In the minority are former college basketball stars, such as Andre Miller, who don't agree that athletes should get any cut of their jersey sales.
Miller's jersey quickly became the thing to wear for University of Utah fans when the point guard led the Utes to a Final Four appearance in 1998.
"Athletes get an education -- a scholarship check," Miller said. "How they use you is the price you pay for getting in free."
The royalties that a top athlete would receive from jersey sales would hardly be a windfall.
Since Jan. 1, 3,570 Duke jerseys with the No. 21 on it have been sold in stores across the country, according to Neil Schwartz, director of marketing for SportScanINFO, a retail tracking firm. If Duke senior guard Chris Duhon, who wears the number, equally split the 8 percent licensing royalty with Duke, his royalty cut would come to a little more than $3,000, or about 85 cents a jersey. And that's just throughout the last three months.
Although the jerseys cost an average of $43 each, the royalty comes on the wholesale price of the jersey, instead of its retail value. It's hard to argue that some aren't buying new threads directly because of Duhon. There are eight different variations of his jersey on the market.
If University of Connecticut guard Ben Gordon received a 4 percent royalty from the sale of his jerseys since January, he'd have an extra $1,800 in his pocket. About 2,100 No. 4 UCONN jerseys have been sold so far this year, Schwartz said.
"They're making so much money off of us already, if they would share some of the profits from the jersey sales, it would really help," Gordon said. "It would show that the NCAA can be that much more supportive.
"Look, I plan on making some big money someday regardless. So I don't always worry about that small change kinda stuff," he said. "Having said that, when you're in college, a couple thousand dollars would certainly help. Anything would help."
Still, a couple thousand dollars could be welcome to college athletes, who are still waiting to hear from the NCAA regarding a proposal for a cost-of-living augmentation to their scholarship, which would give them an estimated $2,000 to cover rent and other expenses. Not everyone has riches waiting for them like Anthony did.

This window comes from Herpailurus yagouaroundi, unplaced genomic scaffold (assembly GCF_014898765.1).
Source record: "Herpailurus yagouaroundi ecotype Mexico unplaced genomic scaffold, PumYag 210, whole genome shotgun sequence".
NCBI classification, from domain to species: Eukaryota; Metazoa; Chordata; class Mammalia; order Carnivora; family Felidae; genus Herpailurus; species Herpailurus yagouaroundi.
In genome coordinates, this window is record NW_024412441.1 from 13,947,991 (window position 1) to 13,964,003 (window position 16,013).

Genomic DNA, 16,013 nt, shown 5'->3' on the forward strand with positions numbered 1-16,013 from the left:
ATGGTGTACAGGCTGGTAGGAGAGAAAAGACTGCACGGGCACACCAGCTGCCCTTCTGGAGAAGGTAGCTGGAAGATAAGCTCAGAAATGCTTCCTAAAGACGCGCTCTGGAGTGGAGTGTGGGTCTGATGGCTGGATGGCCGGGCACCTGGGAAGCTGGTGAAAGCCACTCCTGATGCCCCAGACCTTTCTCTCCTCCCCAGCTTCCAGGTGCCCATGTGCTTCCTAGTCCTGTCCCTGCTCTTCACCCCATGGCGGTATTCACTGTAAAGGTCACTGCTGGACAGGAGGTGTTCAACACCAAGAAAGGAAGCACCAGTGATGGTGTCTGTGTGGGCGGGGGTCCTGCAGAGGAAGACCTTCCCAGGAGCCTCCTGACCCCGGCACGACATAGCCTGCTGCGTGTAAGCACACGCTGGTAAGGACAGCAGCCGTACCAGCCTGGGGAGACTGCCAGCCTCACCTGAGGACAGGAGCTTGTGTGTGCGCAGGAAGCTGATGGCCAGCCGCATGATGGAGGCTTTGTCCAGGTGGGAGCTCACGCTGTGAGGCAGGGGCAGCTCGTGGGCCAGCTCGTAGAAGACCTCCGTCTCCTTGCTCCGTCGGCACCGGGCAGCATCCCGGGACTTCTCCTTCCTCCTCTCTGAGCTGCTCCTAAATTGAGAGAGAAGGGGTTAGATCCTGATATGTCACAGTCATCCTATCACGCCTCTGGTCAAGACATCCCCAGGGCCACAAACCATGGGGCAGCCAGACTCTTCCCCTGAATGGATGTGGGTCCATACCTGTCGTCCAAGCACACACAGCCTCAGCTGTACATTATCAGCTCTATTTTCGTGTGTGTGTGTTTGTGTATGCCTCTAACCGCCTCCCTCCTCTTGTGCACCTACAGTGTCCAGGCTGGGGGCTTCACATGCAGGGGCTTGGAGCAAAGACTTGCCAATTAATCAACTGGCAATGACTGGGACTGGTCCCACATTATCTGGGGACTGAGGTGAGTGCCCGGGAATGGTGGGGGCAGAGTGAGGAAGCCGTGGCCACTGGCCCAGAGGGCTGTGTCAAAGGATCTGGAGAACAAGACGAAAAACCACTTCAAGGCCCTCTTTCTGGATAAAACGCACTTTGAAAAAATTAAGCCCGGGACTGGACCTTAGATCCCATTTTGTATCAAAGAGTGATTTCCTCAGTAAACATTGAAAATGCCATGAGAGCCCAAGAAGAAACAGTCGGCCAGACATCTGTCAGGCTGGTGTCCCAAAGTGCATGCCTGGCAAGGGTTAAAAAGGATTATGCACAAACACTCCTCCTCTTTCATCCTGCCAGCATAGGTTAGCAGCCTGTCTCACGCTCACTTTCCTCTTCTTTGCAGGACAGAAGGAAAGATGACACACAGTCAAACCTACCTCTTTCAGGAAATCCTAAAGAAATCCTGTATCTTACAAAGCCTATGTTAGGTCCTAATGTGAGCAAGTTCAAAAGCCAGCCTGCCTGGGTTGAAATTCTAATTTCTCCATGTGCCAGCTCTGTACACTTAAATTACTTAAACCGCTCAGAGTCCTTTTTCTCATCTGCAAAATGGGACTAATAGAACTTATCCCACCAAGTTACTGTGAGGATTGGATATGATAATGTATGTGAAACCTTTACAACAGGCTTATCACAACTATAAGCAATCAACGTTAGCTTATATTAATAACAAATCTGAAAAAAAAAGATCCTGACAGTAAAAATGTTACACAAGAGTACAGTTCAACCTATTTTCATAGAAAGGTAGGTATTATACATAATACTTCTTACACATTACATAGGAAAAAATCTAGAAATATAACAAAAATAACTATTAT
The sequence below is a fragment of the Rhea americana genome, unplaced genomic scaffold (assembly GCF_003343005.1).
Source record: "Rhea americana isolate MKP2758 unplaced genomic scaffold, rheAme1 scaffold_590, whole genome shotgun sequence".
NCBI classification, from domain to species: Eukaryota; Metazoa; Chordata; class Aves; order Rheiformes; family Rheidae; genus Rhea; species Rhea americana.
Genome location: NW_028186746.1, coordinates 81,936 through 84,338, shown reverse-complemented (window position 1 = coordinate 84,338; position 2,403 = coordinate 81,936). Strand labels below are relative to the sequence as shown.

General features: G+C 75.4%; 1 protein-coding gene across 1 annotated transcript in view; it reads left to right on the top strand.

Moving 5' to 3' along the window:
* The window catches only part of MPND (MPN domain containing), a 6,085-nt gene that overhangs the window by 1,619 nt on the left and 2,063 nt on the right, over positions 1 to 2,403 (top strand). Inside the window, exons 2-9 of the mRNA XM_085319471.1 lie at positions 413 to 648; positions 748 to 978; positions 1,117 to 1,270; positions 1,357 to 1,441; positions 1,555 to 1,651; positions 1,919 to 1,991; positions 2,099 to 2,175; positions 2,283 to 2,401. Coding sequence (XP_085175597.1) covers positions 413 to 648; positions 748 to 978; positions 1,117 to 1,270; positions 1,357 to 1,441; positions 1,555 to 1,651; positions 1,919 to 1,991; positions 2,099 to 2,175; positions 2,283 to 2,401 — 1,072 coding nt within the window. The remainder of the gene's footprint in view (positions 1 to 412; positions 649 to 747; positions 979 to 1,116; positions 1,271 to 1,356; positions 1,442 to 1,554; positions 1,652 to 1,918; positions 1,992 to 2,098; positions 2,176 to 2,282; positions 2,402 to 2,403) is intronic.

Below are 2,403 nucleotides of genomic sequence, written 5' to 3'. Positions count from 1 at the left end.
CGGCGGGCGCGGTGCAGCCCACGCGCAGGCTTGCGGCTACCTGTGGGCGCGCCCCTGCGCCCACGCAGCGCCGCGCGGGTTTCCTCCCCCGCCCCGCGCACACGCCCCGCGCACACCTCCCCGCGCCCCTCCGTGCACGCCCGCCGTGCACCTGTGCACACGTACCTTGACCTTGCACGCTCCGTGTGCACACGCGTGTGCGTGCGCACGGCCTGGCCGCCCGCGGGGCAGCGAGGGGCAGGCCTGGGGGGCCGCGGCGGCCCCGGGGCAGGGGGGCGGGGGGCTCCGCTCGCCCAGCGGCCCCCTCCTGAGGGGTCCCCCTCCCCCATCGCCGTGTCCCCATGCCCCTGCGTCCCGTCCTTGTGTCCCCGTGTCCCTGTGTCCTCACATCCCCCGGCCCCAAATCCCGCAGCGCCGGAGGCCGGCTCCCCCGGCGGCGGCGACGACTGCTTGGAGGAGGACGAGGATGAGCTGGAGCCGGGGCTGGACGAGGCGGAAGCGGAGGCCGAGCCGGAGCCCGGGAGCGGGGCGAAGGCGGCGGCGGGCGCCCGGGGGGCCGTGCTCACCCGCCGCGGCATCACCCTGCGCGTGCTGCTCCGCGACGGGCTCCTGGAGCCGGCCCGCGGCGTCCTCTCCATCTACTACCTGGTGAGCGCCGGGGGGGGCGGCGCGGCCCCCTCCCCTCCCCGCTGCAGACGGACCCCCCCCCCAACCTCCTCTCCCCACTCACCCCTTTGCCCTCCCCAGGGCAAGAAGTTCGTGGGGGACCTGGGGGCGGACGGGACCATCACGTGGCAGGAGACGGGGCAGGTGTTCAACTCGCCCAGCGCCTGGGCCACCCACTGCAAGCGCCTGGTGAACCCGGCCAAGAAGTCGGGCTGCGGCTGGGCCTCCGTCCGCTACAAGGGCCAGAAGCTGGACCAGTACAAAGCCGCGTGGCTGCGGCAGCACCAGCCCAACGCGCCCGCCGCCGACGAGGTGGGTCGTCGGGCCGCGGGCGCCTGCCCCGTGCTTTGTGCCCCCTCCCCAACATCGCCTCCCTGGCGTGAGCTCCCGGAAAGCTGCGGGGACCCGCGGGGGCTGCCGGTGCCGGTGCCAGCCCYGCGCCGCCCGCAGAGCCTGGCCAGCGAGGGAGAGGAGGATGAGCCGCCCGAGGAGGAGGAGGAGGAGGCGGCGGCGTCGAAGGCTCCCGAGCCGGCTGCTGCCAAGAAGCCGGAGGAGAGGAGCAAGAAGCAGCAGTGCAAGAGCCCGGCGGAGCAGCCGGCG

"Three thousand dollars would go a long way for these players," Huma said. "And jersey sales could increase because fans would know that their money was helping to support that specific player."
Arranging a royalty structure with high-profile college players would enable universities to sell more jerseys, said Steve Johnson of 29*34 Vintage Sportswear, which makes more than 40 college basketball retro jerseys of former players including Julius Erving (Massachusetts), Larry Bird (Indiana State) and Danny Manning (Kansas).
"If they could put the names on the back, they would definitely be a hotter item," Johnson said. Companies like Eastbay, which allow customers to personalize their college basketball jerseys, do not allow fans to personalize a jersey with the name of an active player.
It's easy to say that a player whose number is being used should get a 50 percent cut of the royalty, with the school getting the other half, but one industry insider says that the calculation isn't that easy.
"It is very difficult to measure what specific factors influence a college fan to buy a jersey," said Derek Eiler, chief operating officer of Collegiate Licensing Company, which manages the trademarks and pays royalties to almost 200 colleges and universities.
Since Oklahoma lost to LSU in the BCS championship game, approximately 1,800 Oklahoma jerseys with the No. 18 have been sold, according to Schwartz. But the school's athletic director Joe Castiglione says that White and the team should know that the royalty dollars received by the school are being reinvested into the athletic program and other parts of the university.
"The top student-athletes across the country may not be educated on how this all works, but the money goes toward things like building better facilities to upgrading the quality of team travel and equipment," said Castiglione, a pay-for-play opponent. "But that doesn't mean that we don't need to talk these things through and try to understand both sides as we move forward into a new era."
Darren Rovell, who covers sports business for ESPN.com, can be reached at Darren.email@example.com